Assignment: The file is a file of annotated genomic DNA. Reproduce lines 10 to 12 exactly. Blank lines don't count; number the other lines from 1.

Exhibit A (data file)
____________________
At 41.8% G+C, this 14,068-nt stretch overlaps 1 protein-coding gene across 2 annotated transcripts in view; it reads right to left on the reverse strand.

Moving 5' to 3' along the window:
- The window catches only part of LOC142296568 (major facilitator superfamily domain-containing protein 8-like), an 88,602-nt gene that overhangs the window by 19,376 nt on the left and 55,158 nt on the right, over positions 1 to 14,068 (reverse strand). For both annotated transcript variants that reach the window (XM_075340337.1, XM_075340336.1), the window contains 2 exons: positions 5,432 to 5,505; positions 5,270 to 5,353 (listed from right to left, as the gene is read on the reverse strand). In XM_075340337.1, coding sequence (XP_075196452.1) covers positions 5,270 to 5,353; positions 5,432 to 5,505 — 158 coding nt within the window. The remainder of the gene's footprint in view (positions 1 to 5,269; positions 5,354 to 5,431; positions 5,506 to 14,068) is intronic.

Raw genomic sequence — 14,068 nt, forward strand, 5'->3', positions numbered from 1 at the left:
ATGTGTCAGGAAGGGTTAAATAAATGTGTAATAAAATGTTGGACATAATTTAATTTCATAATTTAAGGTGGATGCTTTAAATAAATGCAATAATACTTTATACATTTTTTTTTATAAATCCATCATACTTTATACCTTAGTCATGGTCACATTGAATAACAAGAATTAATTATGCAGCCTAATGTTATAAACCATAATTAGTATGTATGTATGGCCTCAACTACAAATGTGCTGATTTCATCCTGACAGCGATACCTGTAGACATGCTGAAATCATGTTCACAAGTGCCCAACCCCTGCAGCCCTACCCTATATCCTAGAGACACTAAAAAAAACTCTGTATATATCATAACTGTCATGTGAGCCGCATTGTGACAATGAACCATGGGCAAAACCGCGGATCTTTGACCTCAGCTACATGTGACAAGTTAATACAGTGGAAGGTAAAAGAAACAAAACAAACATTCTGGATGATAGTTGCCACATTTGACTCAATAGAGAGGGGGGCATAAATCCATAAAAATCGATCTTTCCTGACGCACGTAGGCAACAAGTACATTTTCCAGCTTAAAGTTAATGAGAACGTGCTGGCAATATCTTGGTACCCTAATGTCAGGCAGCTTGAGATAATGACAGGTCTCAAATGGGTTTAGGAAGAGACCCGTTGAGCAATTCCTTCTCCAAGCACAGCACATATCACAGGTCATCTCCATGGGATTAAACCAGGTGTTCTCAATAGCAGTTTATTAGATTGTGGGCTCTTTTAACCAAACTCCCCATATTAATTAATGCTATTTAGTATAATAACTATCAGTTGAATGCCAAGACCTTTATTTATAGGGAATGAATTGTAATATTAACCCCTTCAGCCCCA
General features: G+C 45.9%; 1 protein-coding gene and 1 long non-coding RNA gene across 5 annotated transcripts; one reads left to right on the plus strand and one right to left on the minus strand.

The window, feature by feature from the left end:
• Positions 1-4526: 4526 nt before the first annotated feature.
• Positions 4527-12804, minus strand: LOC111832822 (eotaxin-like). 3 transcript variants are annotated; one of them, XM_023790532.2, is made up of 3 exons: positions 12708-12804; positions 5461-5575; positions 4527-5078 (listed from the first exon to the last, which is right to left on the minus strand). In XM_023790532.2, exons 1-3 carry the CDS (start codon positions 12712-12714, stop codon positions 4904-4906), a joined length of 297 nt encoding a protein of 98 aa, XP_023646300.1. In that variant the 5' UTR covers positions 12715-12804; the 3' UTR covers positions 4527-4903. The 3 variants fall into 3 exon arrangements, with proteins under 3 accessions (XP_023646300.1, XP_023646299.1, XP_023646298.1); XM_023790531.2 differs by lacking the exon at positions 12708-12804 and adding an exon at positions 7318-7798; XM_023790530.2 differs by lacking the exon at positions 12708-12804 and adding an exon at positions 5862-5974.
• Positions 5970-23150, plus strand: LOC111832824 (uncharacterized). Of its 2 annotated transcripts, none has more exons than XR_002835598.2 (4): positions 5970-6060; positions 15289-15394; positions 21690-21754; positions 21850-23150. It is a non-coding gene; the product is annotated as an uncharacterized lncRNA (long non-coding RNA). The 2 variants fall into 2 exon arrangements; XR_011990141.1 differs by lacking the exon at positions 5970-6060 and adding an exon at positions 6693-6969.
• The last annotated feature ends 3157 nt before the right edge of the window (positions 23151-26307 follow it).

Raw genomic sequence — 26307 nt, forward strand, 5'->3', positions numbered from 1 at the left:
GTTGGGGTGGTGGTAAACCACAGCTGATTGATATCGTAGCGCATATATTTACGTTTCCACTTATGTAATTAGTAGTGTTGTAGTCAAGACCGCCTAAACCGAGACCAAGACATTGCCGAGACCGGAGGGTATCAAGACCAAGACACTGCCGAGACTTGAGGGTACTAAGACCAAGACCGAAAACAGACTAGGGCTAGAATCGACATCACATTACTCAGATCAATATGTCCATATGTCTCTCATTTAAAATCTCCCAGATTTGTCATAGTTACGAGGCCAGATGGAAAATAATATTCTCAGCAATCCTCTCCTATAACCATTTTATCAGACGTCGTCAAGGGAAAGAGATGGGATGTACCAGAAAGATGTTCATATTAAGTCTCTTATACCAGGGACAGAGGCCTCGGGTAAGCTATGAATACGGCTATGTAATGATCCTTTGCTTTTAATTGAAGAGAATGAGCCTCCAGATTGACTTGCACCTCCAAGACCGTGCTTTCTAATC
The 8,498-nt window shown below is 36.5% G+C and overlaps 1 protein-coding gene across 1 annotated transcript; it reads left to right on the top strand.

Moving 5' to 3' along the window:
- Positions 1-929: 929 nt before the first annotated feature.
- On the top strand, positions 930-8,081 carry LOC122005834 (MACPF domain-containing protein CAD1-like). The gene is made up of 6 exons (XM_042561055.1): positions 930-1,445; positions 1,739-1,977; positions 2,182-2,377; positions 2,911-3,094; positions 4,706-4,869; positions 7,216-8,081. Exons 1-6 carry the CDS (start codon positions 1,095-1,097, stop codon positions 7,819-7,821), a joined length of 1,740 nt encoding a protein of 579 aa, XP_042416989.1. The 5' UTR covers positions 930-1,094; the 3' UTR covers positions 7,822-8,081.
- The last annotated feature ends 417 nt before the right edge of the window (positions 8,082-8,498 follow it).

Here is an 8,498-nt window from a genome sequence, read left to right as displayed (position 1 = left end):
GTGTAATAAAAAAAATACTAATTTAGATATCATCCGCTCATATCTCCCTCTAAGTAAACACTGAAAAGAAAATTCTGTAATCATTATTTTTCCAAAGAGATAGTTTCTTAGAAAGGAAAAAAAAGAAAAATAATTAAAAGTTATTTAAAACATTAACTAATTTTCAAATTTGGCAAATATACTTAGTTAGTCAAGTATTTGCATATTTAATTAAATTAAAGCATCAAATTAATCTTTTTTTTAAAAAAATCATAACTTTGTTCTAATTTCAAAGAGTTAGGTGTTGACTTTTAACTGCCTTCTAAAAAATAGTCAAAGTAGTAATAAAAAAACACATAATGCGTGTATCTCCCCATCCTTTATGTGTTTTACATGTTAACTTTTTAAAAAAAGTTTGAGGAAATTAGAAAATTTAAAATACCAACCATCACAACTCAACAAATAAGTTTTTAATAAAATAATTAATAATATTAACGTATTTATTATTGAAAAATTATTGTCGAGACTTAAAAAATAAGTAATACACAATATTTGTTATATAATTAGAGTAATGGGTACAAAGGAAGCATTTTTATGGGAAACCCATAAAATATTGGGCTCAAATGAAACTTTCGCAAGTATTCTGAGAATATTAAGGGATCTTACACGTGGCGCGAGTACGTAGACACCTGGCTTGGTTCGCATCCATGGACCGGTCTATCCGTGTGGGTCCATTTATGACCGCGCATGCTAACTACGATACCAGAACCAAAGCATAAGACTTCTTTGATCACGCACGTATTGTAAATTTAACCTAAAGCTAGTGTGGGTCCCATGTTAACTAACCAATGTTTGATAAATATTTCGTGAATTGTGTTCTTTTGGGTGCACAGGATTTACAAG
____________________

• Positions 5970-23150, plus strand: LOC111832824 (uncharacterized). Of its 2 annotated transcripts, none has more exons than XR_002835598.2 (4): positions 5970-6060; positions 15289-15394; positions 21690-21754; positions 21850-23150. It is a non-coding gene; the product is annotated as an uncharacterized lncRNA (long non-coding RNA). The 2 variants fall into 2 exon arrangements; XR_011990141.1 differs by lacking the exon at positions 5970-6060 and adding an exon at positions 6693-6969.
• The last annotated feature ends 3157 nt before the right edge of the window (positions 23151-26307 follow it).

Raw genomic sequence — 26307 nt, forward strand, 5'->3', positions numbered from 1 at the left: